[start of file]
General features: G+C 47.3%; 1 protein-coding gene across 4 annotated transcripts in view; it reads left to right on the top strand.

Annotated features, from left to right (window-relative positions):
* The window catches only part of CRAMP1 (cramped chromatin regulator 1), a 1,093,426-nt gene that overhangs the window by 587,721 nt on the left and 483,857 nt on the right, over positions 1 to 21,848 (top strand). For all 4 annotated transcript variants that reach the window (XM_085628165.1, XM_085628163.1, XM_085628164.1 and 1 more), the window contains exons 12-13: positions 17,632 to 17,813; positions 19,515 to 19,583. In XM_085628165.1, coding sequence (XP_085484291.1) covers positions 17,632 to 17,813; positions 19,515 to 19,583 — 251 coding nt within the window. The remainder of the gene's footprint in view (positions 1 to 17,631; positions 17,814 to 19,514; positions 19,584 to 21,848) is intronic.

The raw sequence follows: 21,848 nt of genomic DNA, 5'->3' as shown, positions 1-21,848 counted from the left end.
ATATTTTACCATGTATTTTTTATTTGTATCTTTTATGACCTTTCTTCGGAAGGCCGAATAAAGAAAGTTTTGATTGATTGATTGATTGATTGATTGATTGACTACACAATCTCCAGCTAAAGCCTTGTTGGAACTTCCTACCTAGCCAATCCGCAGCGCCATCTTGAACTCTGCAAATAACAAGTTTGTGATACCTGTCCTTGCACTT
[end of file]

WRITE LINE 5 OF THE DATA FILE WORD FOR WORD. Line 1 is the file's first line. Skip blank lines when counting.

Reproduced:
ATATTTTACCATGTATTTTTTATTTGTATCTTTTATGACCTTTCTTCGGAAGGCCGAATAAAGAAAGTTTTGATTGATTGATTGATTGATTGATTGATTGACTACACAATCTCCAGCTAAAGCCTTGTTGGAACTTCCTACCTAGCCAATCCGCAGCGCCATCTTGAACTCTGCAAATAACAAGTTTGTGATACCTGTCCTTGCACTT